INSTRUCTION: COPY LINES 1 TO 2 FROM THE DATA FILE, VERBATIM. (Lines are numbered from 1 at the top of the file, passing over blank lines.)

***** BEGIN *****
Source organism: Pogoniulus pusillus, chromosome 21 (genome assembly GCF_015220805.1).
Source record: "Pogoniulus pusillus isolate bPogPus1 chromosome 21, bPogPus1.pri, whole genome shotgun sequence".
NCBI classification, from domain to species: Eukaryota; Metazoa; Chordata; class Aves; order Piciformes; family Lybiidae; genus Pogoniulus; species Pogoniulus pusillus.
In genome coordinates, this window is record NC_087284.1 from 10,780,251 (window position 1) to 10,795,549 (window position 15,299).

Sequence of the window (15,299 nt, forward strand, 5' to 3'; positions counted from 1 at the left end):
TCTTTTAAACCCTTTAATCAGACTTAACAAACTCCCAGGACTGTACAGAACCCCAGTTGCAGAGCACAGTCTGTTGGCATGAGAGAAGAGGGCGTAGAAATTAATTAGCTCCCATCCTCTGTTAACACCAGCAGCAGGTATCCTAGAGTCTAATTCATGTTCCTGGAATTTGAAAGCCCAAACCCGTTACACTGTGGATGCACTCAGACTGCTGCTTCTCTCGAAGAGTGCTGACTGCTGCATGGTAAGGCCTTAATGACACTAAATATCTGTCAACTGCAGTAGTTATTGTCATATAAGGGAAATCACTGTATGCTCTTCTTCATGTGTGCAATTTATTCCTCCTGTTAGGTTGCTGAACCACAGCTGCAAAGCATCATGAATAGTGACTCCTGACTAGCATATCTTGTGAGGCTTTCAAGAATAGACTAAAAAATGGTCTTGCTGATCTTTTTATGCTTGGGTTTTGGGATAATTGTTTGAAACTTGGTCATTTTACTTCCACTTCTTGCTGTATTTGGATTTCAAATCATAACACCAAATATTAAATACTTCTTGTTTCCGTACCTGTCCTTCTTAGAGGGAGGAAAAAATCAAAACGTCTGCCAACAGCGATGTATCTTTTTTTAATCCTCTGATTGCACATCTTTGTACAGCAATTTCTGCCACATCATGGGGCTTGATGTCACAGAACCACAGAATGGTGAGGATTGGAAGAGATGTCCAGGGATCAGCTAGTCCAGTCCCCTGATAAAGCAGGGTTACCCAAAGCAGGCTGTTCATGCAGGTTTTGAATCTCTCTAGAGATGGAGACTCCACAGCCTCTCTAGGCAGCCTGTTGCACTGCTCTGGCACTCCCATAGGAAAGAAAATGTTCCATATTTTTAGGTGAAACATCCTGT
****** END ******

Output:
Source organism: Pogoniulus pusillus, chromosome 21 (genome assembly GCF_015220805.1).
Source record: "Pogoniulus pusillus isolate bPogPus1 chromosome 21, bPogPus1.pri, whole genome shotgun sequence".